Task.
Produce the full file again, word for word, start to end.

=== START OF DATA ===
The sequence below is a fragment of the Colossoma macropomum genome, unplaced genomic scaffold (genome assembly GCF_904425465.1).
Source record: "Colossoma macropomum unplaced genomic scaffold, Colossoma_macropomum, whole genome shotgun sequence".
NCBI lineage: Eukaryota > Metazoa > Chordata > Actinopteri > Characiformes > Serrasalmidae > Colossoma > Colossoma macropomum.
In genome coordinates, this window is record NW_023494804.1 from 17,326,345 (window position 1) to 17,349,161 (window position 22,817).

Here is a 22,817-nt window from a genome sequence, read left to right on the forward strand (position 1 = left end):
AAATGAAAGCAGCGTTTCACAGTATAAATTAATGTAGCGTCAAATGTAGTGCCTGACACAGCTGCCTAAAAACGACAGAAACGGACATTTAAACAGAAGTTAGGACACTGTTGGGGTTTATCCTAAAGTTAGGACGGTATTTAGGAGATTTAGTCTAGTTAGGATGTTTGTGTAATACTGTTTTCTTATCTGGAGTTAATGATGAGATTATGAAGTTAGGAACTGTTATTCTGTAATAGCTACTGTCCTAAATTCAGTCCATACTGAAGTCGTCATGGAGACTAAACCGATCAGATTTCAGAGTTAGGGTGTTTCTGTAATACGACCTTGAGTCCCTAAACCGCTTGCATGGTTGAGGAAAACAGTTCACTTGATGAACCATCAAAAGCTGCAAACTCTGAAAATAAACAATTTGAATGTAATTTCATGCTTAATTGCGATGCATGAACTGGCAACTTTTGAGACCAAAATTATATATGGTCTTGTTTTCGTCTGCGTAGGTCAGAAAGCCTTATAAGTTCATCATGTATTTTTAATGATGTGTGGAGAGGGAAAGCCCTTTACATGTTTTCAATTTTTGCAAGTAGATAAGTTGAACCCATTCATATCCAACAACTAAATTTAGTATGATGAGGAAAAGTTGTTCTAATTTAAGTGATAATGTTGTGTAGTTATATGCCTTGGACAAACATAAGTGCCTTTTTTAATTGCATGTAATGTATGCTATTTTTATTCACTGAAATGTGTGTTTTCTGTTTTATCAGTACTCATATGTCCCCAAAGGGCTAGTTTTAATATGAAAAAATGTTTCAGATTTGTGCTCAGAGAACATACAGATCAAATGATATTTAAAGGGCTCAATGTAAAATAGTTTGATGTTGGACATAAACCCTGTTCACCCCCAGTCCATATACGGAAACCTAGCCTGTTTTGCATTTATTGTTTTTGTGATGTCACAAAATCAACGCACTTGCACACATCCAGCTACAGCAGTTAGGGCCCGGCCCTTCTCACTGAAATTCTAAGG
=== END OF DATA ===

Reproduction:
The sequence below is a fragment of the Colossoma macropomum genome, unplaced genomic scaffold (genome assembly GCF_904425465.1).
Source record: "Colossoma macropomum unplaced genomic scaffold, Colossoma_macropomum, whole genome shotgun sequence".
NCBI lineage: Eukaryota > Metazoa > Chordata > Actinopteri > Characiformes > Serrasalmidae > Colossoma > Colossoma macropomum.
In genome coordinates, this window is record NW_023494804.1 from 17,326,345 (window position 1) to 17,349,161 (window position 22,817).

Here is a 22,817-nt window from a genome sequence, read left to right on the forward strand (position 1 = left end):
AAATGAAAGCAGCGTTTCACAGTATAAATTAATGTAGCGTCAAATGTAGTGCCTGACACAGCTGCCTAAAAACGACAGAAACGGACATTTAAACAGAAGTTAGGACACTGTTGGGGTTTATCCTAAAGTTAGGACGGTATTTAGGAGATTTAGTCTAGTTAGGATGTTTGTGTAATACTGTTTTCTTATCTGGAGTTAATGATGAGATTATGAAGTTAGGAACTGTTATTCTGTAATAGCTACTGTCCTAAATTCAGTCCATACTGAAGTCGTCATGGAGACTAAACCGATCAGATTTCAGAGTTAGGGTGTTTCTGTAATACGACCTTGAGTCCCTAAACCGCTTGCATGGTTGAGGAAAACAGTTCACTTGATGAACCATCAAAAGCTGCAAACTCTGAAAATAAACAATTTGAATGTAATTTCATGCTTAATTGCGATGCATGAACTGGCAACTTTTGAGACCAAAATTATATATGGTCTTGTTTTCGTCTGCGTAGGTCAGAAAGCCTTATAAGTTCATCATGTATTTTTAATGATGTGTGGAGAGGGAAAGCCCTTTACATGTTTTCAATTTTTGCAAGTAGATAAGTTGAACCCATTCATATCCAACAACTAAATTTAGTATGATGAGGAAAAGTTGTTCTAATTTAAGTGATAATGTTGTGTAGTTATATGCCTTGGACAAACATAAGTGCCTTTTTTAATTGCATGTAATGTATGCTATTTTTATTCACTGAAATGTGTGTTTTCTGTTTTATCAGTACTCATATGTCCCCAAAGGGCTAGTTTTAATATGAAAAAATGTTTCAGATTTGTGCTCAGAGAACATACAGATCAAATGATATTTAAAGGGCTCAATGTAAAATAGTTTGATGTTGGACATAAACCCTGTTCACCCCCAGTCCATATACGGAAACCTAGCCTGTTTTGCATTTATTGTTTTTGTGATGTCACAAAATCAACGCACTTGCACACATCCAGCTACAGCAGTTAGGGCCCGGCCCTTCTCACTGAAATTCTAAGG